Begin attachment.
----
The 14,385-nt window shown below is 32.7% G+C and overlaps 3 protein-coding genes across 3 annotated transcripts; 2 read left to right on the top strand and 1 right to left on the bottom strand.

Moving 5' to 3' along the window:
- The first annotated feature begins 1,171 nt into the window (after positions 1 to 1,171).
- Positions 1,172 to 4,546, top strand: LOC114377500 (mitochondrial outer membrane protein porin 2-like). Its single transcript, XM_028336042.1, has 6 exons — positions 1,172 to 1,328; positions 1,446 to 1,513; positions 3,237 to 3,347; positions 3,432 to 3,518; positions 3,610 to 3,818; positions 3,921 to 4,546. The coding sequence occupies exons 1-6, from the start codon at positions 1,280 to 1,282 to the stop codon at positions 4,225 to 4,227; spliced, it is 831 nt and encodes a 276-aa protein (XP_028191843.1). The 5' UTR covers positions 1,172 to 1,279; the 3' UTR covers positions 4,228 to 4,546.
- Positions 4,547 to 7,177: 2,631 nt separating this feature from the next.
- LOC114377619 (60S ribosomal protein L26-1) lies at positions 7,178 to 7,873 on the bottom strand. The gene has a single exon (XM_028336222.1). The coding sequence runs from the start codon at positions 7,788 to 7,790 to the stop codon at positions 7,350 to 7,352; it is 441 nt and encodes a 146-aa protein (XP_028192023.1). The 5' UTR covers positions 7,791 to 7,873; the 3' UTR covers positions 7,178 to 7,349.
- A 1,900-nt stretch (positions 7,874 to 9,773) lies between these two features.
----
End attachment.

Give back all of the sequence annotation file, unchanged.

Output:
The 14,385-nt window shown below is 32.7% G+C and overlaps 3 protein-coding genes across 3 annotated transcripts; 2 read left to right on the top strand and 1 right to left on the bottom strand.

Moving 5' to 3' along the window:
- The first annotated feature begins 1,171 nt into the window (after positions 1 to 1,171).
- Positions 1,172 to 4,546, top strand: LOC114377500 (mitochondrial outer membrane protein porin 2-like). Its single transcript, XM_028336042.1, has 6 exons — positions 1,172 to 1,328; positions 1,446 to 1,513; positions 3,237 to 3,347; positions 3,432 to 3,518; positions 3,610 to 3,818; positions 3,921 to 4,546. The coding sequence occupies exons 1-6, from the start codon at positions 1,280 to 1,282 to the stop codon at positions 4,225 to 4,227; spliced, it is 831 nt and encodes a 276-aa protein (XP_028191843.1). The 5' UTR covers positions 1,172 to 1,279; the 3' UTR covers positions 4,228 to 4,546.
- Positions 4,547 to 7,177: 2,631 nt separating this feature from the next.
- LOC114377619 (60S ribosomal protein L26-1) lies at positions 7,178 to 7,873 on the bottom strand. The gene has a single exon (XM_028336222.1). The coding sequence runs from the start codon at positions 7,788 to 7,790 to the stop codon at positions 7,350 to 7,352; it is 441 nt and encodes a 146-aa protein (XP_028192023.1). The 5' UTR covers positions 7,791 to 7,873; the 3' UTR covers positions 7,178 to 7,349.
- A 1,900-nt stretch (positions 7,874 to 9,773) lies between these two features.